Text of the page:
TEHRAN (FNA)- Russian Deputy Foreign Minister Sergei Ryabkov reiterated that his country is determined to fulfill its commitment concerning delivery of the sophisticated S-300 air defense missile system to Tehran.
“We would like to resolve the issue and to remove this problem from the agenda of Russia-Iran relations,” Ryabkov said at Russia Arms Expo-2013 in the Russian city of Nizhny Tagil on Thursday, voice of Russia reported.
Earlier this month, Iranian Defense Minister Brigadier General Hossein Dehqan called on Russia to abide by an agreement signed between the two countries on the delivery of S-300 to Tehran.
“Russians should believe themselves and don’t follow the US so much,” Dehqan said in an interview with Iran’s state-run channel.
“It comes to me as a question how is it that a former world power and one of the current powers of the world doesn’t implement an inked legal international contract,” he said
“They have signed a contract and they should come and implement it,” Dehqan added.
Iran was initially interested in the S-300 missile complexes, signing in 2007 a contract worth $800 million for five missile defense systems of this make.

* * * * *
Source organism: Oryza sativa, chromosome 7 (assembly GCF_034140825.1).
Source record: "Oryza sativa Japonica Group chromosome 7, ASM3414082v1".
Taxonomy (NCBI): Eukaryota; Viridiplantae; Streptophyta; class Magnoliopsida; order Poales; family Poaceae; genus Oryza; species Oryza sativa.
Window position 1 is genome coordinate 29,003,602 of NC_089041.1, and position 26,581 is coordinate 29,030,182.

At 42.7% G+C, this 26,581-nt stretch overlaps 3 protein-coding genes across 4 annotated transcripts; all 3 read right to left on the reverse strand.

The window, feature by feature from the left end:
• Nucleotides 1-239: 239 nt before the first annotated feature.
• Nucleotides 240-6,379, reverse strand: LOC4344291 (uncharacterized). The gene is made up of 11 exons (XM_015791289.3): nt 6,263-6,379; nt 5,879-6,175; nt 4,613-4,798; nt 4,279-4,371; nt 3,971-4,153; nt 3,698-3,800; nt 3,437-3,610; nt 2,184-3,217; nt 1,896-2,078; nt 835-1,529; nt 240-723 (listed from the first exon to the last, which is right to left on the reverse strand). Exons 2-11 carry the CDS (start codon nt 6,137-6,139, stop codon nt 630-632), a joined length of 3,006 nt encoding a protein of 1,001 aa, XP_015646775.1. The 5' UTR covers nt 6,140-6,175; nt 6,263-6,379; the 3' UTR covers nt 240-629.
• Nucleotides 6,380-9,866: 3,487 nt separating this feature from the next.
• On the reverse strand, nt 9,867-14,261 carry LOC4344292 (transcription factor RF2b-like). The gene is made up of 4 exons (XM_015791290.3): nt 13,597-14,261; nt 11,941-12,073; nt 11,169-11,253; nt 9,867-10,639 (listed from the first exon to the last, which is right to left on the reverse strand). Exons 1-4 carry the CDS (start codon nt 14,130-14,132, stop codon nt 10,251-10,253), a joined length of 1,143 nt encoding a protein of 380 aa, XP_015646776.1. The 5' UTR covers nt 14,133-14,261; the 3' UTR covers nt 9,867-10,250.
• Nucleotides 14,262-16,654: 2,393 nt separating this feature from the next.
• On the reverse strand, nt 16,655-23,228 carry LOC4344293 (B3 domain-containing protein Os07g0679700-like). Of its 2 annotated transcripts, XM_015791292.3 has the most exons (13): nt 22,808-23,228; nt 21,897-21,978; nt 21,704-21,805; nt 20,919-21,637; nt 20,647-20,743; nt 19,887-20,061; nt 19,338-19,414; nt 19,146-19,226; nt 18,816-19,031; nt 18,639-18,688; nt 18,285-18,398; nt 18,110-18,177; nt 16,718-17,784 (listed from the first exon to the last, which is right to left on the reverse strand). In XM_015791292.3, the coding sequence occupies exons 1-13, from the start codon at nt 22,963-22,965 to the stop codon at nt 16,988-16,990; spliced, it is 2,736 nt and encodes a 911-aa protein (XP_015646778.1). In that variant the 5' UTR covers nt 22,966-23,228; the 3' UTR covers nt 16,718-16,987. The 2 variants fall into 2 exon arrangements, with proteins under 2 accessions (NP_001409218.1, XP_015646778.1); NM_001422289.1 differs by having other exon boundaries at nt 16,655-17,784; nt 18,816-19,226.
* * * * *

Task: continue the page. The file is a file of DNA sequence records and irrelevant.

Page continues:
But the deal was scrapped in 2010 by then-Russian President Dmitry Medvedev, who was unilaterally expanding on sanctions against Iran imposed by the UN Security Council.
Iran filed a $4bln lawsuit against Russia in the international arbitration court in Geneva, which is currently pending review.
Moscow has struggled to have the lawsuit dropped, including by offering the Tor anti-aircraft systems as replacement, media reported earlier this month, adding that the offer was rejected by Tehran.
In a recent development, Moscow made a new attempt to dodge the $4bln lawsuit from Tehran by offering another type of air defense system to Iran.
The new offer on the table is Antei-2500, AKA S-300VM, or SA-23 Gladiator in NATO nomenclature, the Kommersant Daily said, citing unnamed sources in the Russian arms trade industry.
The missile defense system can simultaneously destroy up to 24 aircraft within the range of 200 kilometers or intercept up to 16 ballistic missiles.
The deal can be formalized during the visit of outgoing President Ahmadinejad to Moscow, an unnamed Iranian diplomat told Kommersant.
The Antei-2500, however, may be a better solution. The system does not formally fall under the existing sanctions against Iran while still being useful for the Middle-Eastern country.
While the S-300 was developed for the use by missile defense forces, the Antei-2500 was specifically tailored for the needs of ground forces, which could also be an advantage for Iran, known for its large land force.
Russia is already exporting the Antei-2500, having delivered two missile systems to Venezuela earlier this year. India and Turkey were also named as potential buyers, though no deals were formalized so far, RIA Novosti reported.
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